Weight loss refers to a decrease in your overall body weight from muscle, water, and fat losses.
Fat loss refers to weight loss from fat, and it’s a more specific and healthful goal than weight loss.
However, it can be difficult to know whether you’re losing weight from fat or muscle.
Your bodyweight can be divided into two main categories — fat mass and lean mass.
Fat mass is exactly what it sounds like — our total body fat levels. Lean mass is anything that’s not fat mass, and can be further broken down into bone mass, muscle mass, water, and organ mass.2
Here’s where some of the confusion lies. Very few people purposely try to lose lean mass, but are more interested in the fat mass side of the equation. However, if we only use the scale to look at weight loss, then there’s no indication as to whether we have lost fat, muscle, or something else.
Weight loss doesn’t discriminate on what’s lost. It’s purely a numerical measure and doesn’t take into account the quality of what’s lost or gained — plus it can be quite easy to trick the scale. Just by switching from a high-carb to a low-carb diet you can see a dramatic reduction in weight loss. That’s because 1g of stored carbs holds about 3g of water in the body. 4
This is one of the main reasons why when people go on a low-carb diet, they see almost an instantaneous drop in their weight, but it is important to remember that the change has nothing to do with fat loss.
There are other things that can affect weight fluctuations on a daily basis — all of which are normal. Hormonal fluctuations, varying sodium intake, different amounts of dietary fibre, and food sitting in the gastrointestinal tract.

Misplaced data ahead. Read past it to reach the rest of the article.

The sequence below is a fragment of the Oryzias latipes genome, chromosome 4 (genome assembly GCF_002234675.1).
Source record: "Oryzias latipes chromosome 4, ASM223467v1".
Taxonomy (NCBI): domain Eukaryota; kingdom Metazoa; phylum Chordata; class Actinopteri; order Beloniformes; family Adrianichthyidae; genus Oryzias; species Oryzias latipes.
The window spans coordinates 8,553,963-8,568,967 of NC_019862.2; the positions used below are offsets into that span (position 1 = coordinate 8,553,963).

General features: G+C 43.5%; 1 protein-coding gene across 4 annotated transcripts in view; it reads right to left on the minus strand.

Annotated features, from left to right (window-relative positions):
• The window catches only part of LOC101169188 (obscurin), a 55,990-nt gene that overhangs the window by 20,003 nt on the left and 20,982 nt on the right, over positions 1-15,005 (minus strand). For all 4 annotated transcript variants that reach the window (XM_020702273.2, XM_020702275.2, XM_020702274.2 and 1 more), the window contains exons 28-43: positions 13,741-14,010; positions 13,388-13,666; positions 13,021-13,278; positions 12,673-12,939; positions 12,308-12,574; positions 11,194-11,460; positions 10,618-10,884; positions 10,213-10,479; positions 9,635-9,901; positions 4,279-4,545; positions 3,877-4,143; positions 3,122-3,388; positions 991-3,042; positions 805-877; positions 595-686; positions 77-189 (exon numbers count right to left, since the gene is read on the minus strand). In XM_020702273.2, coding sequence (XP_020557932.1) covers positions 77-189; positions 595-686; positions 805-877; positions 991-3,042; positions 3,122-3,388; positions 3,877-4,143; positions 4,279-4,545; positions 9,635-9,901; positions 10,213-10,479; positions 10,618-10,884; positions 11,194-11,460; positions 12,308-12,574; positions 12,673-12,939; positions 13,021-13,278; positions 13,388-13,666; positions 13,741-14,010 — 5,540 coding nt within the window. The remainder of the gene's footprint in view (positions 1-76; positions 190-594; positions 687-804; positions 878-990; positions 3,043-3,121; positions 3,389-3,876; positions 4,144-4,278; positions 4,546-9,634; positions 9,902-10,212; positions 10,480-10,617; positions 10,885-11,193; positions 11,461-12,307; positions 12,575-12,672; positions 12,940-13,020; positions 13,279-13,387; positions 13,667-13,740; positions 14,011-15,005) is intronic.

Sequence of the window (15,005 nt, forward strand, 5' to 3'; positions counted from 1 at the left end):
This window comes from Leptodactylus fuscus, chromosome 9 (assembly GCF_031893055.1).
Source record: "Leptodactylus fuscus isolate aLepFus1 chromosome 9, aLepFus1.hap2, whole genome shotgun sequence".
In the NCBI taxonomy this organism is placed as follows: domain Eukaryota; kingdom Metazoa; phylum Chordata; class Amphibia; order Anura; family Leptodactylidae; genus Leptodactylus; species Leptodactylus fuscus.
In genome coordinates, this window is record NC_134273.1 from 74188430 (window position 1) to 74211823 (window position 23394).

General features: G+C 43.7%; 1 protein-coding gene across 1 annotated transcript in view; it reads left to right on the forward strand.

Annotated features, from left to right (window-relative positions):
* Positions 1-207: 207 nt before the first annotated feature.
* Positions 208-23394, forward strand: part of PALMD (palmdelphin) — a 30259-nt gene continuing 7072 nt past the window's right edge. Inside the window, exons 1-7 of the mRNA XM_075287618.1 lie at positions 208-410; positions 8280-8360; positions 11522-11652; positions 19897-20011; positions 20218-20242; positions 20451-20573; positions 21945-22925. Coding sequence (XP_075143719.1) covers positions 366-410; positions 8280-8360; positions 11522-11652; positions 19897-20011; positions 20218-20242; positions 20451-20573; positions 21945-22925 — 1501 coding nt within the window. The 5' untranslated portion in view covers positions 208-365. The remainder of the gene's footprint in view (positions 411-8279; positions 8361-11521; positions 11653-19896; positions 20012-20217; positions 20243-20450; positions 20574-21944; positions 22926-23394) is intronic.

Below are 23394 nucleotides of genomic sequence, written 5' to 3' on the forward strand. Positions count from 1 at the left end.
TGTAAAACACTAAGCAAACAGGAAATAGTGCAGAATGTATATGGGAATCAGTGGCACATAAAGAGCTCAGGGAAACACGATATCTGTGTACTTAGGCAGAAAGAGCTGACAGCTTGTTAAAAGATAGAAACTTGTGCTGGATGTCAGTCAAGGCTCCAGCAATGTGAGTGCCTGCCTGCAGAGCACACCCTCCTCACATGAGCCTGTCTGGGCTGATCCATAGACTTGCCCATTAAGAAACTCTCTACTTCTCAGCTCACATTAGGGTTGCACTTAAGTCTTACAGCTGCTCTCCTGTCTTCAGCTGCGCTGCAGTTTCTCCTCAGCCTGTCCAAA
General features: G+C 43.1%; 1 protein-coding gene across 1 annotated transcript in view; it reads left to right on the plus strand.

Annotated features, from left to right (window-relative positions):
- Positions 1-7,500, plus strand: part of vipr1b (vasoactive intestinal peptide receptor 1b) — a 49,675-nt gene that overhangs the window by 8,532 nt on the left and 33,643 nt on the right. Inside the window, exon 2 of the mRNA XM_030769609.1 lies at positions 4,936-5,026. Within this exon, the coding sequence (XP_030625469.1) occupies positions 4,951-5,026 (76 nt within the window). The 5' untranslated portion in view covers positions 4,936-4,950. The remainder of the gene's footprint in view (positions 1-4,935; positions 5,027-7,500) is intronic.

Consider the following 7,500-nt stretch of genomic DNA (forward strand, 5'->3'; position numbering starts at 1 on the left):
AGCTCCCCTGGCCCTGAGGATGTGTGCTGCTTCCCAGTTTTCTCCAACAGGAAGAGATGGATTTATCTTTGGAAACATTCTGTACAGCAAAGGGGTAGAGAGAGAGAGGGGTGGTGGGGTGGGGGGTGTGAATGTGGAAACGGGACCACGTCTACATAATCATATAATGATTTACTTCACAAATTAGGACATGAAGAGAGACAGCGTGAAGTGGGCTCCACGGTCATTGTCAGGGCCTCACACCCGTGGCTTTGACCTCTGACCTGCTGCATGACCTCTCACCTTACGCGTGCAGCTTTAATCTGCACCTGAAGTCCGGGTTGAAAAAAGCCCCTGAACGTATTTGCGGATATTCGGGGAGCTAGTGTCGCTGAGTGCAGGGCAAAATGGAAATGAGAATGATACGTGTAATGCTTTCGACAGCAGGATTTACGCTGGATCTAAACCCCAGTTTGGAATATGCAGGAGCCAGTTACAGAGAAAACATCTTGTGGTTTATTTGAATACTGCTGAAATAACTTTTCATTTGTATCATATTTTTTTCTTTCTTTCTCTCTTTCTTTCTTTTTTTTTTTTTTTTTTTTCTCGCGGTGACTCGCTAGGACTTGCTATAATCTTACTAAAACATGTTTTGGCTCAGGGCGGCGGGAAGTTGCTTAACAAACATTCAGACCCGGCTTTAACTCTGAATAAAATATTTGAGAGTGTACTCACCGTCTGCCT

All of these can cause your weight to fluctuate, so when you see these changes on the scale, is it weight or fat that’s gained or lost, and should you be focusing on weight at all?
Everyone has a certain amount of body fat. This fat is often expressed as a percentage of their total body composition — for example, 16% body fat.
Women tend to have more body fat on average than men. One of the reasons for this is that women need to maintain a higher level of body fat for the reproductive system. Men also tend to have more lean muscle mass on average than women for a given weight, which can lead to a lower level of body fat.6
A male athlete can have a body fat of anywhere from 7% to 13%, compared to the female equivalent of 12% to 20%.6 Fit and athletic men can be anywhere from 12% to 17%, and females 17% to 24%. An average healthy man can have up to 24% and women can be up to 30%.6
If fat can be lost, it must be stored. Excess fat is stored in the body’s fat cells which are called adipocytes. This is where we get the term adipose tissue, which literally means fatty tissue.
The most common types of body fat (adipocytes) that are spoken about are subcutaneous fat (the fat between the skin and the muscle), and visceral fat (the fat around the organs.) There are others, but these two are the ones most responsible for health and appearance. Fat loss is the breaking down and reduction of these stored adipocytes.
We can’t choose where we want to lose fat from, and there’s no special protocol to help spot reduced body fat. This means you can’t exercise a specific area that you would like to lose fat from and hope it works. Unfortunately, if you want a flat toned stomach, sit-ups alone won’t help you lose the weight — but a calorie deficit will.